As of today, all employers should pay attention to the new legal provisions on the moral harassment at the workplace provided by Law no. 167/2020, which amends and completes both Government Ordinance no. 137/2000 for prevention and sanctioning of all forms of discrimination and Law no. 202/2002 on the equality of chances and treatment between men and women.
The main novelty elements brought by this law is represented by the definition of moral harassment at the workplace – in addition to the existing legal definitions of harassment, sexual harassment and psychological harassment – as well as by the high fines and measures which can be imposed to employers in case of non-compliance.
The concept of moral harassment at the workplace is not a new one, this being included into the general one of harassment and confirmed by the existing practice. Anyhow, the detailed definition of this concept and the high fines will determine employers to be more aware by this phenomenon that has been increasing over time and the necessity to be avoided or combated.
As per the definition provided by Law no. 167/2020, the moral harassment at the workplace involves the fulfillment of specific cumulative conditions, as follows:
- The victim must be an employee;
- The stalker may be the employee’s hierarchical superior, a subordinate or a peer;
- The conduct must be in relation to the work relations and may be manifested in any of the following forms: hostile or unwanted conduct, verbal comments, actions or gestures;
- The purpose/effect must be the deterioration of the work conditions by harming the employee’s rights or dignity, by affecting his physical or mental health or by compromising his professional future.
The moral harassment at the workplace involves also any conduct which, by its systematic nature, may affect the physical or mental integrity of an employee or group of employees, jeopardizing their work or degrading the work environment; this includes also stress and physical exhaustion.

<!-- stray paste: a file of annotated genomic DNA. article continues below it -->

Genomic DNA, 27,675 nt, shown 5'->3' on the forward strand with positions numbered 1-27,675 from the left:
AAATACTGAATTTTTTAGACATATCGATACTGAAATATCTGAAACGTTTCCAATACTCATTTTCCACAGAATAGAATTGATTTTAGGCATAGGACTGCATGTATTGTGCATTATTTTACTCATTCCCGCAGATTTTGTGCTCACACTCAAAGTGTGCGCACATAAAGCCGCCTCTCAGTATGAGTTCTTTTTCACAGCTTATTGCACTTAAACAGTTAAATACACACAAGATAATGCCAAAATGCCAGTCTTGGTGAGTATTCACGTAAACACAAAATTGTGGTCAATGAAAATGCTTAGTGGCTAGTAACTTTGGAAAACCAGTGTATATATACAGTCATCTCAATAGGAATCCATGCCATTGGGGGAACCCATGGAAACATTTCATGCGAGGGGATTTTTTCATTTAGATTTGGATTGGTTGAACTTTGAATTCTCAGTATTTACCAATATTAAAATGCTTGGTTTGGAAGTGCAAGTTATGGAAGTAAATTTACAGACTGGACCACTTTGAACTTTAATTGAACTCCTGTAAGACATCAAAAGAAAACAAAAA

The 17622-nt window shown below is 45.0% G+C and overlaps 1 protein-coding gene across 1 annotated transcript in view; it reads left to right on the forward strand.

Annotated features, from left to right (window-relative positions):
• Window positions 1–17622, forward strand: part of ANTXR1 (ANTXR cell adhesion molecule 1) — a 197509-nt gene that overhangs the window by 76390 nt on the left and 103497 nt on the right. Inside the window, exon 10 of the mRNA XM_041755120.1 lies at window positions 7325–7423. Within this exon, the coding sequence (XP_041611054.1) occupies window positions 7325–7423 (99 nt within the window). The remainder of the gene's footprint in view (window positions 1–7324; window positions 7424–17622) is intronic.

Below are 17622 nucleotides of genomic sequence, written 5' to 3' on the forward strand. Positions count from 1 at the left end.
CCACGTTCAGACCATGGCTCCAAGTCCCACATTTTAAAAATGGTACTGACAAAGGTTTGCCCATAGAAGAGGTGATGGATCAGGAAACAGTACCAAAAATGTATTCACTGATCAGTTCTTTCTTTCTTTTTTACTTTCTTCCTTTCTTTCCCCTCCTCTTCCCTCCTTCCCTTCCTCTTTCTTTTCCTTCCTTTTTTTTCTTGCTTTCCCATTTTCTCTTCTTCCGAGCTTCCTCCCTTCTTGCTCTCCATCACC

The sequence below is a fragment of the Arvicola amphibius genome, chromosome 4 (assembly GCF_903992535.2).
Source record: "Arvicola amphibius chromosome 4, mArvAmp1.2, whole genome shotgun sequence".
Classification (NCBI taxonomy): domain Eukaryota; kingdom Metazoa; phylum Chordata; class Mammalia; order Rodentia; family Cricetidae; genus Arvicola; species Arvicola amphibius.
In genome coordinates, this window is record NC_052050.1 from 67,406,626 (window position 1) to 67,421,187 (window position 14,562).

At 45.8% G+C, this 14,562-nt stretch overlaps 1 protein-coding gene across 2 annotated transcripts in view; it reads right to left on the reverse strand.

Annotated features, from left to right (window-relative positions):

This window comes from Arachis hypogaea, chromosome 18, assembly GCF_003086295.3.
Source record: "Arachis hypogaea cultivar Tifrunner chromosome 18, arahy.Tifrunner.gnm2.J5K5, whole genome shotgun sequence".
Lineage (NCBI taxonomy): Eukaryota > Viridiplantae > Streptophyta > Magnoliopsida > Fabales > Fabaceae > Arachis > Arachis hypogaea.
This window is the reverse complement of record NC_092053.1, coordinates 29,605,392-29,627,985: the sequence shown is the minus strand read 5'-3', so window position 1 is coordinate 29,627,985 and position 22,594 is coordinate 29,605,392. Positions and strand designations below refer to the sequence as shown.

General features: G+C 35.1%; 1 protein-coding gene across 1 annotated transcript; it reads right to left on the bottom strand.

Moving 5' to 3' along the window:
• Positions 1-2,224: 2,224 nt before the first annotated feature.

The employee who perpetrates a deed of moral harassment at the workplace is liable as per the law and the employer’s internal regulations and could be sanctioned with a fine between Ron 10,000 and Ron 15,000 (roughly between EUR 2,000 and EUR 3,000).
Law no. 167/2020 brings an important obligation for employer, namely to take any necessary measures for prevention and combating the deeds of moral harassment at the workplace, including the provision into the internal regulations of disciplinary sanctions for the employees who perpetrate this type of deeds. Employer’s failure to observe this obligation may be sanctioned with fine between Ron 30,000 and Ron 50.000 (roughly between EUR 6,000 and EUR 16,500).
Moreover, as per the law, the employer cannot establish rules or internal measures that oblige, determine or urge employees to perpetrate acts ordeeds of moral harassment at the workplace. Employer’s failure to observe this obligation may be sanctioned with fine between Ron 50.000 to Ron 200.000 (roughly between EUR 16,500 and EUR 66,000).
The victim must prove the factual elements of the moral harassment; the burden of proof is on the employer as per the law. The intention to produce a prejudice by deeds of moral harassment at the workplace does not have to be proved.
Law no. 167/2020 lists the measures which may be imposed by courts or by the National Council for Prevention of Discrimination, including reinstatement of employees, payment of indemnifications equal to unpaid salaries, compensations for moral damages, covering the costs with psychologic counselling, etc.
Considering the new legal obligations, besides the amendment of the internal regulations, the employer should implement also additional measures for prevention and combating the deeds of moral harassment at the workplace. Although not expressly provided by law, these measures could be in the form of trainings and/or internal policies which should exemplify and bring awareness to the practical meaning of the concept of moral harassment at the workplace and to its consequences.
It is important to underline that Law no. 167/2020 is of immediate application, no term being provided thereby for employers to implement it.
Authors: Ileana Lucian, Silvia Dumitrache